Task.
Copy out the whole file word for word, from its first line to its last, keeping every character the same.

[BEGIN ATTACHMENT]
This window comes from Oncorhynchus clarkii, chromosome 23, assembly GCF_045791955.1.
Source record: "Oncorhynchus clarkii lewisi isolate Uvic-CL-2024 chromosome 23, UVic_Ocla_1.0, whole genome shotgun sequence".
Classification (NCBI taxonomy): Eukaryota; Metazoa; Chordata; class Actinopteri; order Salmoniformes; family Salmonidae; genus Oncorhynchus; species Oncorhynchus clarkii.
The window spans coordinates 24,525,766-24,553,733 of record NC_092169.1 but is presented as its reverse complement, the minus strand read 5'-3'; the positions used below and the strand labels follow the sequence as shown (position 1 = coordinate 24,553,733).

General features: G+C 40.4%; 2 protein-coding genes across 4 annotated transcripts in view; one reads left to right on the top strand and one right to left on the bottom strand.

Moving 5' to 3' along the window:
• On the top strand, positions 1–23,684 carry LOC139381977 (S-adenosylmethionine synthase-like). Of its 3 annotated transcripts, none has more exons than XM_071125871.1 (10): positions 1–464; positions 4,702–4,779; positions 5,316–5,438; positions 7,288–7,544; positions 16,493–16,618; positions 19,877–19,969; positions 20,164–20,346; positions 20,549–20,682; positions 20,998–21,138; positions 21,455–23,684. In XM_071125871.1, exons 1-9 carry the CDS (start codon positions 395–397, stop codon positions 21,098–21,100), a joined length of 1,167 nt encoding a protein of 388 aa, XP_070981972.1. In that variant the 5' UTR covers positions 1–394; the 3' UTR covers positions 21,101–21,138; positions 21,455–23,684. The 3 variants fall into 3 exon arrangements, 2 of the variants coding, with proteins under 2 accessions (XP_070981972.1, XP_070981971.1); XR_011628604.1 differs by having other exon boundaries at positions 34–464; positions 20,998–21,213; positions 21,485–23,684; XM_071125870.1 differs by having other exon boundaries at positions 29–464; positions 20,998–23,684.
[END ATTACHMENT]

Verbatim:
This window comes from Oncorhynchus clarkii, chromosome 23, assembly GCF_045791955.1.
Source record: "Oncorhynchus clarkii lewisi isolate Uvic-CL-2024 chromosome 23, UVic_Ocla_1.0, whole genome shotgun sequence".
Classification (NCBI taxonomy): Eukaryota; Metazoa; Chordata; class Actinopteri; order Salmoniformes; family Salmonidae; genus Oncorhynchus; species Oncorhynchus clarkii.
The window spans coordinates 24,525,766-24,553,733 of record NC_092169.1 but is presented as its reverse complement, the minus strand read 5'-3'; the positions used below and the strand labels follow the sequence as shown (position 1 = coordinate 24,553,733).

General features: G+C 40.4%; 2 protein-coding genes across 4 annotated transcripts in view; one reads left to right on the top strand and one right to left on the bottom strand.

Moving 5' to 3' along the window:
• On the top strand, positions 1–23,684 carry LOC139381977 (S-adenosylmethionine synthase-like). Of its 3 annotated transcripts, none has more exons than XM_071125871.1 (10): positions 1–464; positions 4,702–4,779; positions 5,316–5,438; positions 7,288–7,544; positions 16,493–16,618; positions 19,877–19,969; positions 20,164–20,346; positions 20,549–20,682; positions 20,998–21,138; positions 21,455–23,684. In XM_071125871.1, exons 1-9 carry the CDS (start codon positions 395–397, stop codon positions 21,098–21,100), a joined length of 1,167 nt encoding a protein of 388 aa, XP_070981972.1. In that variant the 5' UTR covers positions 1–394; the 3' UTR covers positions 21,101–21,138; positions 21,455–23,684. The 3 variants fall into 3 exon arrangements, 2 of the variants coding, with proteins under 2 accessions (XP_070981972.1, XP_070981971.1); XR_011628604.1 differs by having other exon boundaries at positions 34–464; positions 20,998–21,213; positions 21,485–23,684; XM_071125870.1 differs by having other exon boundaries at positions 29–464; positions 20,998–23,684.